correct for glint and general surface reflectance in the Blue (450-510 nm), Green (510-580 nm), and Yellow (585-625
nm) bands. For the Guam beach analyzed here, it was determined that the Green and Yellow bands were most effective
for determining depth between 2.5 and 20 m. The Blue band was less effective. Shallow water with coral could also be
Coastal bathymetry near Camp Pendleton, California was measured using wave motion as observed by the
WorldView-2 commercial satellite imaging system. The linear finite depth dispersion relation for surface gravity
waves was used to determine nearshore ocean depth from successive images acquired of the coastal area. Principal
component transformations of co-registered 8-color multispectral images were found to very effectively highlight
wave crests in the surf zone. Time sequential principal component images then contain both spatial and temporal
information. From these change detection images, wave celerity could be determined and depth inversion could
be performed. For waves farther from shore, the principal component transformation no longer highlighted
wave crests, but crests could be resolved within a single RGB composite image with equalization enhancement.
The wavelength of a wave above a point of known depth was measured. The wave period method was used
to determine depth for other waves in the propagation direction of this wave. Depth calculations using these
methods compared favorably to reference bathymetry. The spatial resolution for this method of determining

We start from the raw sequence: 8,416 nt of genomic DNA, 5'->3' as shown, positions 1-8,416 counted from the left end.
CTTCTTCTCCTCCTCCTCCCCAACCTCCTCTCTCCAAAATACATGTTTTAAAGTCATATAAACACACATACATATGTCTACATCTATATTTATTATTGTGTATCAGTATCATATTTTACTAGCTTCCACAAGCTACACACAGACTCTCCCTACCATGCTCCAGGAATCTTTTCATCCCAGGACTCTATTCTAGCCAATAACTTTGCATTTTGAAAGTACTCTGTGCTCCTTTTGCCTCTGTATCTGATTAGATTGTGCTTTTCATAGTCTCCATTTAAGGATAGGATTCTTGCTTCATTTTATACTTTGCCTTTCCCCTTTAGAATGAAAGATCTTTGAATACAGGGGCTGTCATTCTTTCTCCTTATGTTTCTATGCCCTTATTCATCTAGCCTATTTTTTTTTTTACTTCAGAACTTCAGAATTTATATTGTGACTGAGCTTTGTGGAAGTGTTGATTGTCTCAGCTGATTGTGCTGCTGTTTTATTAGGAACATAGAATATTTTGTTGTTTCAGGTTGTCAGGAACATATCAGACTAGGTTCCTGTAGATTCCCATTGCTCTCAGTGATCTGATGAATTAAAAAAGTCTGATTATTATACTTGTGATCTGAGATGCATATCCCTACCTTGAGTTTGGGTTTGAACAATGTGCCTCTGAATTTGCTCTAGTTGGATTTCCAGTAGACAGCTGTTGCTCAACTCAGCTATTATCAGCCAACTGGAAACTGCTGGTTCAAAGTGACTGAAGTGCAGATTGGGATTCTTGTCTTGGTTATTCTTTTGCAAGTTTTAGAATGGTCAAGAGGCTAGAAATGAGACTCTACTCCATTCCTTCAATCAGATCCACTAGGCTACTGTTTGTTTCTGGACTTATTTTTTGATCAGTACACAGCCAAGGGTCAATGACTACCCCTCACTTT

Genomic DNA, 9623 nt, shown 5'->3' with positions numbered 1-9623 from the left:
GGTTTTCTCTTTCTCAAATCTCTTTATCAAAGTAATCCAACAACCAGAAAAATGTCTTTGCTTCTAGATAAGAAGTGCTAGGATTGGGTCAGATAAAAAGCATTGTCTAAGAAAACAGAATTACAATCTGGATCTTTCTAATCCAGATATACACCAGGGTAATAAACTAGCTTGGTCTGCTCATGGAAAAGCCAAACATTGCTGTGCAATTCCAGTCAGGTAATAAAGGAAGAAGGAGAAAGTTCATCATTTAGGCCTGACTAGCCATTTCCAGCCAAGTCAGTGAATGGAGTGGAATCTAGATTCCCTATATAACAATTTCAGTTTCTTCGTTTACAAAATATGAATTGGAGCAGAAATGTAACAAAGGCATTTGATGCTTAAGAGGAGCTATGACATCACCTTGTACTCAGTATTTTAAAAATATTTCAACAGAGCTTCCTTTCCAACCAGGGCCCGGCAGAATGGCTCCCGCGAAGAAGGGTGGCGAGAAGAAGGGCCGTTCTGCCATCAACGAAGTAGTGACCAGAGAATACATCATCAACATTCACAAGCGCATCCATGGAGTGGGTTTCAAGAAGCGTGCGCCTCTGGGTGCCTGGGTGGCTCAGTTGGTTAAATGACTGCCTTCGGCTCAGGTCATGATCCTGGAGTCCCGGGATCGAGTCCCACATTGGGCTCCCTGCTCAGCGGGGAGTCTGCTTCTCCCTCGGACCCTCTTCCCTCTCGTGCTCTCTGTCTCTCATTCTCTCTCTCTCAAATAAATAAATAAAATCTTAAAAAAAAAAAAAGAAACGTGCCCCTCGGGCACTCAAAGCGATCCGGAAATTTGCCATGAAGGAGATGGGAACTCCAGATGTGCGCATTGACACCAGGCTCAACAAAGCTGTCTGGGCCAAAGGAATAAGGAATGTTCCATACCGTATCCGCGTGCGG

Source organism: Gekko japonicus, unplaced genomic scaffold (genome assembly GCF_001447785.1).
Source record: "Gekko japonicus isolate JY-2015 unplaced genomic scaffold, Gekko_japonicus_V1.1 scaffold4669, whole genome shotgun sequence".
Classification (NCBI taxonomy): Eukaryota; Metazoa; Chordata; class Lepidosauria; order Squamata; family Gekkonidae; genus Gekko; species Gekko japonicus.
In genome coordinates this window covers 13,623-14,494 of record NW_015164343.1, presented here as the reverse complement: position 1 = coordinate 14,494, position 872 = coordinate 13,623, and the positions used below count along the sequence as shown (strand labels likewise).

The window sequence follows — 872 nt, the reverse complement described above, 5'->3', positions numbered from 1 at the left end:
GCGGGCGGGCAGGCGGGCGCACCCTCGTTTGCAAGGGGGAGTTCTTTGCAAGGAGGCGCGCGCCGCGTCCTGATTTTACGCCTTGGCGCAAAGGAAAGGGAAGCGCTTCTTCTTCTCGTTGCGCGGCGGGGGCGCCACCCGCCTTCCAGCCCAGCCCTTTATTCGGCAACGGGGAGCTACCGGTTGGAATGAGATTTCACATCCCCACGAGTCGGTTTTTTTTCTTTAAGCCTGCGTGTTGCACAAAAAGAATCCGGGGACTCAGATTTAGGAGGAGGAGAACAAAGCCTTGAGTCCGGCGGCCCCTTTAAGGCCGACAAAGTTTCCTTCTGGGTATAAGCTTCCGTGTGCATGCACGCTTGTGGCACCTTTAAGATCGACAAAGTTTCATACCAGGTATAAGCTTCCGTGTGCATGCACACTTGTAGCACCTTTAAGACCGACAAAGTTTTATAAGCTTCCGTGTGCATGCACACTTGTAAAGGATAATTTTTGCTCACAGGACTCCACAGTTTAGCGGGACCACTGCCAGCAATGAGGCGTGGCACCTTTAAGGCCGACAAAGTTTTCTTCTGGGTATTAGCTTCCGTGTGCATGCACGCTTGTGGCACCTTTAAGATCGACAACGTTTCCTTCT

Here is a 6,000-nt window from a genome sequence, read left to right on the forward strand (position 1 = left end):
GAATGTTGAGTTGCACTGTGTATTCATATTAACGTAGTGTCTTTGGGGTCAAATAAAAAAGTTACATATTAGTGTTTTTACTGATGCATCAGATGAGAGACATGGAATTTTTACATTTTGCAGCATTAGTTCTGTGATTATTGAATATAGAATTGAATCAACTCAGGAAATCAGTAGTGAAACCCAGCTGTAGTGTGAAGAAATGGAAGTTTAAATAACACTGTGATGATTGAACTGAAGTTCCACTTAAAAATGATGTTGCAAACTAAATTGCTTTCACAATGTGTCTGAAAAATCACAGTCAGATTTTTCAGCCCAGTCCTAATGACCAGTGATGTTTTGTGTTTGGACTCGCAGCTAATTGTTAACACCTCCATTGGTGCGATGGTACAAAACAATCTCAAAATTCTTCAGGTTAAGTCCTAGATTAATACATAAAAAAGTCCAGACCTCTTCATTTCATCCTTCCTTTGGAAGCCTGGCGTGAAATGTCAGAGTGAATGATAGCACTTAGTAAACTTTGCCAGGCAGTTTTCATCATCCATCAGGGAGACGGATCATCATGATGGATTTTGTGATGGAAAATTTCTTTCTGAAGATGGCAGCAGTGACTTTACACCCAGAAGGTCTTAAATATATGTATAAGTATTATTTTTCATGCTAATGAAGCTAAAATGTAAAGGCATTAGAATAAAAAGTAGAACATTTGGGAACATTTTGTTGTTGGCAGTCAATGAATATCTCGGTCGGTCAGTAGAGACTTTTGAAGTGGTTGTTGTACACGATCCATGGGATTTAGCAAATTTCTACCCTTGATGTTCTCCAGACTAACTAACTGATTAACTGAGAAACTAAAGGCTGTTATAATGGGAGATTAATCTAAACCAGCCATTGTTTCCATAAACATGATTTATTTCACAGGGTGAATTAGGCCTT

depth is higher and perhaps more accurate than the reference bathymetry used in this study, particularly in the
A simple Monte Carlo model of laser propagation through a tree is presented which allows the simulation of fullwaveform
LIDAR signatures. The model incorporates a LIDAR system and a 'natural' scene, including an atmosphere,
tree and ground surface. The PROSPECT leaf reflectance model is incorporated to determine leaf radiometric
properties. Changes in the scene such as varying material reflectance properties, sloped vs. flat ground, and comparisons
of tree 'leaf-on' vs. 'leaf-off' conditions have been analyzed. Changes in the LIDAR system have also been studied,
including the effects of changing laser wavelength, shape and length of transmitted pulses, and angle of transmission.
Results of some of these simulations are presented.
Multispectral imagery (MSI) taken with high-spatial resolution systems provides a powerful tool for mapping kelp
in water. MSI are not always available, however, and there are systems which provide only panchromatic imagery
which would be useful to exploit for the purpose of mapping kelp. Kelp mapping with MSI is generally done by use
of the standard Normalized Difference Vegetation Index (NDVI). In broadband panchromatic imagery, the kelp
appears brighter than the water because of the strong response of vegetation in the NIR, and can be reliably detected
by means of a simple threshold; overall brightness is generally proportional to the NDVI. Confusion is caused by
other bright pixels in the image, including sun glint. This research seeks to find ways of mitigating the number of
false alarms using spatial image processing techniques. Methods developed in this research can be applied to other
water target detection tasks.
The SALSA linear Stokes polarization camera from Bossa Nova Technologies (520-550 nm) uses an electronically
rotated polarization filter to measure four states of polarization nearly simultaneously. Some initial imagery results are